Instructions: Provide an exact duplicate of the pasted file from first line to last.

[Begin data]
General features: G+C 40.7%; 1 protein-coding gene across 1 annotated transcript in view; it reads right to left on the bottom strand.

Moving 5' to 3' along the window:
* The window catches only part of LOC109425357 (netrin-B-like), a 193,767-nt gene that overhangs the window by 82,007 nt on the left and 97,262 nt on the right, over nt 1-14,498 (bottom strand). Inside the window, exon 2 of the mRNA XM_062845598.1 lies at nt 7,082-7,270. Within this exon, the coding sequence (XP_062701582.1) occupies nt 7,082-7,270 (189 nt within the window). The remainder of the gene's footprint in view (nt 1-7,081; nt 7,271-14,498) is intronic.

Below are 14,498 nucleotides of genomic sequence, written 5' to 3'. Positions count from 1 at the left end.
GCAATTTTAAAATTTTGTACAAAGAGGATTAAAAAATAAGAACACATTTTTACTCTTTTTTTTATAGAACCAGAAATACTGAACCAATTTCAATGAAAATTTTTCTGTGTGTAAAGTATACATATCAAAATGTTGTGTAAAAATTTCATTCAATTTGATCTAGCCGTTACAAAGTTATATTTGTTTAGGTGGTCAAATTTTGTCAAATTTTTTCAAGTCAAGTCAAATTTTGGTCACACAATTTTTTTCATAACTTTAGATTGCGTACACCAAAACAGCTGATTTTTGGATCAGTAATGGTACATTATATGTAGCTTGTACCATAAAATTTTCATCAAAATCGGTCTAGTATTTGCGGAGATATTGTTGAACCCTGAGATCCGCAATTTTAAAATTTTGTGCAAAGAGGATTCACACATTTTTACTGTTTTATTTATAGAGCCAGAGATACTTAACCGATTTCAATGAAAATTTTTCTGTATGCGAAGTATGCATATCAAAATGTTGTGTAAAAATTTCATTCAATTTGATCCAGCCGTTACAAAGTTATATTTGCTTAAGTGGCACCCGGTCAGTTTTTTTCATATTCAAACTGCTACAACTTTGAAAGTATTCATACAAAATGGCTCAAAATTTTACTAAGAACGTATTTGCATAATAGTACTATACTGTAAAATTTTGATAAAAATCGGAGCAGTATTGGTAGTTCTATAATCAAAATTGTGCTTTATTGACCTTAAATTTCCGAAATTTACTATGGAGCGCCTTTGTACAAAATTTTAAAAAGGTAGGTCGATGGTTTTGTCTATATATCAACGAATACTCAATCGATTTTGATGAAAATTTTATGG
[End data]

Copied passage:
General features: G+C 40.7%; 1 protein-coding gene across 1 annotated transcript in view; it reads right to left on the bottom strand.

Moving 5' to 3' along the window:
* The window catches only part of LOC109425357 (netrin-B-like), a 193,767-nt gene that overhangs the window by 82,007 nt on the left and 97,262 nt on the right, over nt 1-14,498 (bottom strand). Inside the window, exon 2 of the mRNA XM_062845598.1 lies at nt 7,082-7,270. Within this exon, the coding sequence (XP_062701582.1) occupies nt 7,082-7,270 (189 nt within the window). The remainder of the gene's footprint in view (nt 1-7,081; nt 7,271-14,498) is intronic.

Below are 14,498 nucleotides of genomic sequence, written 5' to 3'. Positions count from 1 at the left end.
GCAATTTTAAAATTTTGTACAAAGAGGATTAAAAAATAAGAACACATTTTTACTCTTTTTTTTATAGAACCAGAAATACTGAACCAATTTCAATGAAAATTTTTCTGTGTGTAAAGTATACATATCAAAATGTTGTGTAAAAATTTCATTCAATTTGATCTAGCCGTTACAAAGTTATATTTGTTTAGGTGGTCAAATTTTGTCAAATTTTTTCAAGTCAAGTCAAATTTTGGTCACACAATTTTTTTCATAACTTTAGATTGCGTACACCAAAACAGCTGATTTTTGGATCAGTAATGGTACATTATATGTAGCTTGTACCATAAAATTTTCATCAAAATCGGTCTAGTATTTGCGGAGATATTGTTGAACCCTGAGATCCGCAATTTTAAAATTTTGTGCAAAGAGGATTCACACATTTTTACTGTTTTATTTATAGAGCCAGAGATACTTAACCGATTTCAATGAAAATTTTTCTGTATGCGAAGTATGCATATCAAAATGTTGTGTAAAAATTTCATTCAATTTGATCCAGCCGTTACAAAGTTATATTTGCTTAAGTGGCACCCGGTCAGTTTTTTTCATATTCAAACTGCTACAACTTTGAAAGTATTCATACAAAATGGCTCAAAATTTTACTAAGAACGTATTTGCATAATAGTACTATACTGTAAAATTTTGATAAAAATCGGAGCAGTATTGGTAGTTCTATAATCAAAATTGTGCTTTATTGACCTTAAATTTCCGAAATTTACTATGGAGCGCCTTTGTACAAAATTTTAAAAAGGTAGGTCGATGGTTTTGTCTATATATCAACGAATACTCAATCGATTTTGATGAAAATTTTATGG